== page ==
The physical argument is that once the liquid temperature reaches Tmfb, the boiling process is no longer constrained by the availability of surface cavity nucleation sites and liquid in contact with the surface will spontaneously flash into vapor, i.e., film boiling has started. There is evidence that Eq. (5) gives a reasonable estimate of the minimum film boiling point at high pressures, but Eq. (4) works better at low pressures. Of course, neither equation is enough to completely define the minimum film boiling point by itself: additional information, such as the film boiling heat transfer coefficient, is needed.
Analysis to find the film boiling heat transfer coefficient is possible, in simple geometries at least. A laminar layer of vapor builds up on the surface, with the evaporation rate at the liquid-vapor interface controlled by heat conduction and radiation through the vapor layer. The inefficiency of these processes accounts for the low heat transfer coefficients. Film boiling on a horizontal cylinder, diameter D as shown in Figure 5, has been analyzed by Bromley in 1950. The theory is the same as Nusselt’s earlier analysis for laminar film condensation on a cylinder.
The film boiling heat transfer coefficient is:
This equation assumes purely conduction heat transfer and is likely to be valid near the minimum film boiling point. At higher temperatures, the effect of radiation must be included. For a short vertical plate, of height L, D, in Eq. (6) is replaced by L and the constant becomes 0.94 instead of 0.62 (for a tall vertical plate, the film tends to break up).
A number of refinements to the theory behind Eqs. (3), (4), and (6) have been made over the years. Lienhard is particularly associated with this work, and a summary of many of the results is given in the chapter of boiling in his book (1981).
Thus far, the discussion has centered on pool boiling. Figure 6 for Forced Convective Boiling shows that in most cases, the basic shape of the boiling curve is retained. All the different regions still exist although the terminology may not be exactly the same. An improvement in heat transfer due to the forced convection is seen in all parts of the boiling curve; though it is often scarcely noticeable in nucleate boiling. A parameter that assumes a greater importance in flow boiling is the subcooling, i.e., the difference between the saturation temperature and the liquid bulk temperature. Increasing the subcooling has a similar effect to increasing the flow rate. For saturated boiling, the amount of vapor in the flow, i.e., the quality, becomes important (quality = x = vapor mass flow rate/total mass flow rate).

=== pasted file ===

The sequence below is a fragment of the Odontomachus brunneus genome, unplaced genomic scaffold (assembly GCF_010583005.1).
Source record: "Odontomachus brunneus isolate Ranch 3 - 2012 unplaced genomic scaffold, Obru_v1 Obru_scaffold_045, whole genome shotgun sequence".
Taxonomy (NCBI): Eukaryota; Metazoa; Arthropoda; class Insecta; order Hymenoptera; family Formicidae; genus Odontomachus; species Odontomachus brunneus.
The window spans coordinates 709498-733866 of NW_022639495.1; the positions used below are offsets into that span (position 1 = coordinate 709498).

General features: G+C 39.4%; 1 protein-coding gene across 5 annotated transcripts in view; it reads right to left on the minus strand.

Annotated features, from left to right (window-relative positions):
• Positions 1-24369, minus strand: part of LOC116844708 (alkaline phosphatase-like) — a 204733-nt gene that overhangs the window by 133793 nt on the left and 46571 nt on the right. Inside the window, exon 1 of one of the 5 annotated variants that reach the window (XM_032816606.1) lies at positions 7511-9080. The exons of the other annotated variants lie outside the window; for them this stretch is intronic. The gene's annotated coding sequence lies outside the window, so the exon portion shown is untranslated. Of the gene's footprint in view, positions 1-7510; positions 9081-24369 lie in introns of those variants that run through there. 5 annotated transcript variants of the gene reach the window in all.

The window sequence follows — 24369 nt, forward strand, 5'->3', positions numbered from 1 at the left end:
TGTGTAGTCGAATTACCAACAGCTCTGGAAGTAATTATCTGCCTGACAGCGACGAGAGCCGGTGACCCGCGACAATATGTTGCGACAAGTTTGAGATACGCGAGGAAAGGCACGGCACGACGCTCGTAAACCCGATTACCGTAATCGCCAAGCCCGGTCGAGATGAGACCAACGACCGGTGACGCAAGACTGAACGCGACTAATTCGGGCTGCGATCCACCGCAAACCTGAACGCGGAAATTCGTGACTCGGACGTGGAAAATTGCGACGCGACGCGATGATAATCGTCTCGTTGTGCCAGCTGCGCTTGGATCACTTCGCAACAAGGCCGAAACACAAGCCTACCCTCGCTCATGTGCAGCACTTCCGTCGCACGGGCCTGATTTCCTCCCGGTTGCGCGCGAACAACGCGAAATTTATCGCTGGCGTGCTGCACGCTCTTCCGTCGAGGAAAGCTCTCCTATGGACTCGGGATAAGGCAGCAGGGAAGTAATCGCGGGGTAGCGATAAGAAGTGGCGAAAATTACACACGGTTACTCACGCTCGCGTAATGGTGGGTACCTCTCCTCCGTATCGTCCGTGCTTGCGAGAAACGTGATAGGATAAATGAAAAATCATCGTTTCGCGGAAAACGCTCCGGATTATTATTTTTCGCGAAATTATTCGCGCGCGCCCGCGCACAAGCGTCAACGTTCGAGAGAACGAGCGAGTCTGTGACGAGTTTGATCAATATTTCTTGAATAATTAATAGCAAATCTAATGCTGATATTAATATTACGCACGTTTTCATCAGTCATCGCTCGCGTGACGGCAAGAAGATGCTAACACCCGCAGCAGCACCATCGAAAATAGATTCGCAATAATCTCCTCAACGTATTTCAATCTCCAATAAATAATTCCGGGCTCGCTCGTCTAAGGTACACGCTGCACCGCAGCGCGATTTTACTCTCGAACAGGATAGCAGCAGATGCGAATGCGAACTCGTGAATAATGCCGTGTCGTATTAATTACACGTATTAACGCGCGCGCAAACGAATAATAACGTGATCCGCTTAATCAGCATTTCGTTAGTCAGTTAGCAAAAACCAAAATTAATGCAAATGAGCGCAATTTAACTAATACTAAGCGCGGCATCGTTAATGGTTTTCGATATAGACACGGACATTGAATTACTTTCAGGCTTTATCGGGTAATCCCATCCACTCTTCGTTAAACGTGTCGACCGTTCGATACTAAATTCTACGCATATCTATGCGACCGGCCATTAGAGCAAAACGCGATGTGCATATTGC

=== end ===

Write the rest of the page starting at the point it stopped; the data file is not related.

Figure 6. Effect of mass flux (68, 136 and 203 kgm–2s–1) on the flow boiling of saturated water at 1 atm. [Cheng et al. (1978)].
Although it is simplest, and usual, to continue to refer to the nucleate boiling region, a better name might be the wet wall region, i.e., where the liquid is in good contact with the heat transfer surface. In subcooled boiling, and also in saturated boiling at low flow rates and qualities, bubble formation close to the wall still dominates the heat transfer, and macroscopic parameters such as subcooling and flow velocity have little effect. At higher qualities, when an annular flow pattern exists, the layer of liquid on the wall can become very thin. Also, the flow velocities are now much higher than in the single-phase liquid case (because of the presence of low density vapor). In this situation, suppression of nucleate boiling can occur. With high velocities in both vapor and liquid, the convective heat transfer in the thin liquid layer becomes very effective due to the intense turbulent mixing. Heat is transferred through the liquid layer to cause evaporation at the bulk liquid–vapor interface. This cooling process can be sufficiently effective to reduce the wall temperature below the minimum needed to activate the largest nucleation sites, i.e., nucleate boiling is suppressed, as shown in Figure 7 below.
The heat transfer mechanism when nucleate boiling is fully suppressed is called forced convection vaporization. The existence of two very different mechanisms of heat transfer makes prediction a little involved. The most successful approach appears to be the superposition approach, i.e., contributions from the two mechanisms are combined. An early correlation of the type has been published by Chen in 1966. Although this division into two mechanisms — nucleate boiling and forced convection vaporization — is widely accepted, it must be recognized that in the vast majority of cases where heat transfer measurements have been made there have been no visual observations of the boiling process.
The equations required for some of these predictions methods are quite lengthy. In addition, there is often the need for a wide range of fluid property values. A simpler method, in reasonable agreement with a large amount of data, has been suggested by Liu at al. in 1991. The two-phase heat transfer coefficient is given by:
The nucleate boiling term, αpool, is given by Eq. (2) with R = 1. The forced convection term is given by the Dittus–Boelter equation:
based entirely on liquid properties and with the total mass flow considered to be flowing as liquid, S and F, the empirical suppression and enhancements factors, as given by:
The correlation is valid for saturated boiling in vertical tubes and also horizontal tubes if the Froude Number is over 0.05. Simple extensions to lower flow rates in horizontal tubes, to flow in annuli and to subcooled boiling are explained in the original paper. A further discussion of heat transfer in the region is given in the article Forced Convection Boiling.